This panel reflects upon how qualitative fieldwork as a form of knowledge production is mediated and shaped by the state power in contemporary China. It is often taken for granted that the late-socialist regime imposes strict censorship on researchers’ fieldwork, yet what is needed is a systematic discussion of the methodological and ethical challenges brought forward by the censorship and structural constraints. The papers in this panel investigate the effect of the state power on knowledge production and researchers’ responses from three aspects: the formulation of a research proposal (Duan), access to the field site (Ye), and researcher/research participant interactions (Zhao). Furthermore, existing literature foregrounds a narrative of western researchers entering field sites in China as outsiders of the society. All the authors in this panel are originally from the country and now work/study in western institutions. Together, we present a perspective of inbetweenness and challenge the western-centric narrative.
Paper title: Working the Hyphens in an Authoritarian State: Positionality, Intersubjectivity and Structural Constraints
This paper explores the methodological and ethical challenges of doing ethnographic fieldwork in an authoritarian state. Drawing from a long-term project conducted in North China, I discuss how a normalized idea of “political appropriateness” mediated the communication between me and my research participants of different genders and social statuses. This phenomenon adds a new layer to the old question of “can the subaltern speak” and calls for a refined understanding of the intricate power relationship between researchers and their research participants. Borrowing insights from Abrams’s state effect theory, I propose to treat the state as a core ideological construction, of which researchers and research participants work collaboratively to make sense. In this way, researchers can intentionally work against “political appropriateness” and still work with their research participants. This approach can, in turn, foster a more deliberate reflection of the process of knowledge production when doing fieldwork in an authoritarian state.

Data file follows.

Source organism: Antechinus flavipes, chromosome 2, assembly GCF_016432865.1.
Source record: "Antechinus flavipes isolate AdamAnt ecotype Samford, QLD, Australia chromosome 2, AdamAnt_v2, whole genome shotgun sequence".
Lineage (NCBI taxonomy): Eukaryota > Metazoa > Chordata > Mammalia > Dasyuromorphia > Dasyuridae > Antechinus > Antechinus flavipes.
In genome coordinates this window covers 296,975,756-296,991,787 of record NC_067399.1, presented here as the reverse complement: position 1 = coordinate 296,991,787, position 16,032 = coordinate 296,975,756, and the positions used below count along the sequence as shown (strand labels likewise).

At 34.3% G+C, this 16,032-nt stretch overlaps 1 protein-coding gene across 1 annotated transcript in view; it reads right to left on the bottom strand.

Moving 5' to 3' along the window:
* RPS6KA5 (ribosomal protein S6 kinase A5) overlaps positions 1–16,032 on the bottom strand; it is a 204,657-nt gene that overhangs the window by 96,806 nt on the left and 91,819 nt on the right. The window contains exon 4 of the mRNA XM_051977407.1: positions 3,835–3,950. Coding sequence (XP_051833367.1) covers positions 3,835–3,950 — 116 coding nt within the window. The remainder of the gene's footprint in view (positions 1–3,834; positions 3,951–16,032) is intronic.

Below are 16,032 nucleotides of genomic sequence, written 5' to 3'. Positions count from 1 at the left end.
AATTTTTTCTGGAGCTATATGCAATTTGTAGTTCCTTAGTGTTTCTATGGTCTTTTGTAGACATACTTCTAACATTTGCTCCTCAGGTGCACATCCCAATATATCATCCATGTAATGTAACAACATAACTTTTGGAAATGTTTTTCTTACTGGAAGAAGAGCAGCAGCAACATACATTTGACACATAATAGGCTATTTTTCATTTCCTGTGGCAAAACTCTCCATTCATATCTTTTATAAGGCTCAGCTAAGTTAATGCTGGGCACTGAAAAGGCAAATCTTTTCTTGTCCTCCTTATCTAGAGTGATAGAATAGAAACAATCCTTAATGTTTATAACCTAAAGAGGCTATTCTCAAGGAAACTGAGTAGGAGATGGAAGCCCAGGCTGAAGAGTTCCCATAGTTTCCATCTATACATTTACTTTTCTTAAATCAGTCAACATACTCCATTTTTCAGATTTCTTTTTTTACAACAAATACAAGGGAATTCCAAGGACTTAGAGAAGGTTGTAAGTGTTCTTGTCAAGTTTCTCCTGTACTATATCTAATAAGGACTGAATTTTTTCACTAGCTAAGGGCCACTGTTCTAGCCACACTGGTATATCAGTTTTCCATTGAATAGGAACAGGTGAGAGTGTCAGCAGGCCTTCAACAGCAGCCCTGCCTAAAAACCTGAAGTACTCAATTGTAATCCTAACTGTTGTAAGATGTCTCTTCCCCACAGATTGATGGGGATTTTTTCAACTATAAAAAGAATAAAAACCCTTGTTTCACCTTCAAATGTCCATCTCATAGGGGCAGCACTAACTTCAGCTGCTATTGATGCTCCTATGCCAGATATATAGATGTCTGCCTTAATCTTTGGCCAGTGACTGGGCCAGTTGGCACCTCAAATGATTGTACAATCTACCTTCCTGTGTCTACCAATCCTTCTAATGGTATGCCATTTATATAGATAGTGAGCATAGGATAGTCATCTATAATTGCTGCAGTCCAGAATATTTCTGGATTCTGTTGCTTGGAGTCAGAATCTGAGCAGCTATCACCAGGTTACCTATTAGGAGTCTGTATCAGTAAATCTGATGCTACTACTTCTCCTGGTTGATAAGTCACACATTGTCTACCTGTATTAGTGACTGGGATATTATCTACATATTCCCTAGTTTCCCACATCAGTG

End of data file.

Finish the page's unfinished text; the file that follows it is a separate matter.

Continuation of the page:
I am glad to announce that the panel I organized for the upcoming Annual Conference of the Association for Asian Studies (AAS) in 2018, “Displaced Youth: Migration, Education, and The Young Generations in China’s Post-Mao Era,” is accepted by the conference.
Here is the abstract of my paper, “Changing Fate: Rural Youth and the Resumption of the Merit-based Examinations in the late 1970s and the early 1980s.”
In 1977, Chinese government resumed the College Entrance Examination (gaokao), which by then had been abolished for 11 years. The College Entrance Examination, together with other merit-based examinations held by local governments in the late 1970s and the early 1980s, created new life chances for rural youth to cross the urban/rural divide and achieve upward social mobility in post-Mao China. This paper examines the life histories of those rural youths who succeeded in the merit-based examinations. It focuses on their experiences of taking the exams and receiving higher or professional education—according to their own words, the decisive events that “changed their fate.”
Based on ethnographic data, historical archives, and life history interviews with 41 then-rural-youths, the paper probes the meanings that underpin these former rural youths’ claims that the exams have changed their fate. I argue that “changing fate” for the rural youths involved a profound shift of value orientations and the experiences differed along the gender line. While the state’s grand narrative emphasizes the new educational opportunities provided by the exams, the former rural youths’ narratives focus more on the adjustment to an individualistic value and an emerging sense of uncertainty triggered by a mechanism of competition. Meanwhile, although both male and female narrators framed their life stories similarly, female narrators constantly encountered more structural obstacles in their pursuit of life opportunities and their fate-changing endeavors were very often compromised and incomplete.